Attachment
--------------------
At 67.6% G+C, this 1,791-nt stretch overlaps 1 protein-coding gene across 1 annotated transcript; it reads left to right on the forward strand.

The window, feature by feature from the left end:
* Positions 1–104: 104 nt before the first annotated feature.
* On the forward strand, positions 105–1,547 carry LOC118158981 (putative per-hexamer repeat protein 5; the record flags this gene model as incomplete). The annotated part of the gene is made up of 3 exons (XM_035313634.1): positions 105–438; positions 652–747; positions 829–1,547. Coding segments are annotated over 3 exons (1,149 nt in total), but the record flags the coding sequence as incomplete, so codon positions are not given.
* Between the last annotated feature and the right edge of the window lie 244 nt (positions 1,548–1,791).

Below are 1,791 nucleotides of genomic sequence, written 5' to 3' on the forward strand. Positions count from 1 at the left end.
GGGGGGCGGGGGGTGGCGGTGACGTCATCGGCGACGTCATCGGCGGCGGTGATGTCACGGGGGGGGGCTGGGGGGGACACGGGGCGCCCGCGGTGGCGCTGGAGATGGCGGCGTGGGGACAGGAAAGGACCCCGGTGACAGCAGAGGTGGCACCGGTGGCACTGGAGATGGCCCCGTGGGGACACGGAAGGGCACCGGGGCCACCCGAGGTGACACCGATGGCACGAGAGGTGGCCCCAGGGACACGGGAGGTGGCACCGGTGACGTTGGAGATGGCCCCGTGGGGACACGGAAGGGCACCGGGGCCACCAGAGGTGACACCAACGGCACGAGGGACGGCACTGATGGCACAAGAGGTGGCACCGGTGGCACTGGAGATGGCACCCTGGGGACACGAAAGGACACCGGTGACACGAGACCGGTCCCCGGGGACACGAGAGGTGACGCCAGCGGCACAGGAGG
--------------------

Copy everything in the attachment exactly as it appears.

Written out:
At 67.6% G+C, this 1,791-nt stretch overlaps 1 protein-coding gene across 1 annotated transcript; it reads left to right on the forward strand.

The window, feature by feature from the left end:
* Positions 1–104: 104 nt before the first annotated feature.
* On the forward strand, positions 105–1,547 carry LOC118158981 (putative per-hexamer repeat protein 5; the record flags this gene model as incomplete). The annotated part of the gene is made up of 3 exons (XM_035313634.1): positions 105–438; positions 652–747; positions 829–1,547. Coding segments are annotated over 3 exons (1,149 nt in total), but the record flags the coding sequence as incomplete, so codon positions are not given.
* Between the last annotated feature and the right edge of the window lie 244 nt (positions 1,548–1,791).

Below are 1,791 nucleotides of genomic sequence, written 5' to 3' on the forward strand. Positions count from 1 at the left end.
GGGGGGCGGGGGGTGGCGGTGACGTCATCGGCGACGTCATCGGCGGCGGTGATGTCACGGGGGGGGGCTGGGGGGGACACGGGGCGCCCGCGGTGGCGCTGGAGATGGCGGCGTGGGGACAGGAAAGGACCCCGGTGACAGCAGAGGTGGCACCGGTGGCACTGGAGATGGCCCCGTGGGGACACGGAAGGGCACCGGGGCCACCCGAGGTGACACCGATGGCACGAGAGGTGGCCCCAGGGACACGGGAGGTGGCACCGGTGACGTTGGAGATGGCCCCGTGGGGACACGGAAGGGCACCGGGGCCACCAGAGGTGACACCAACGGCACGAGGGACGGCACTGATGGCACAAGAGGTGGCACCGGTGGCACTGGAGATGGCACCCTGGGGACACGAAAGGACACCGGTGACACGAGACCGGTCCCCGGGGACACGAGAGGTGACGCCAGCGGCACAGGAGG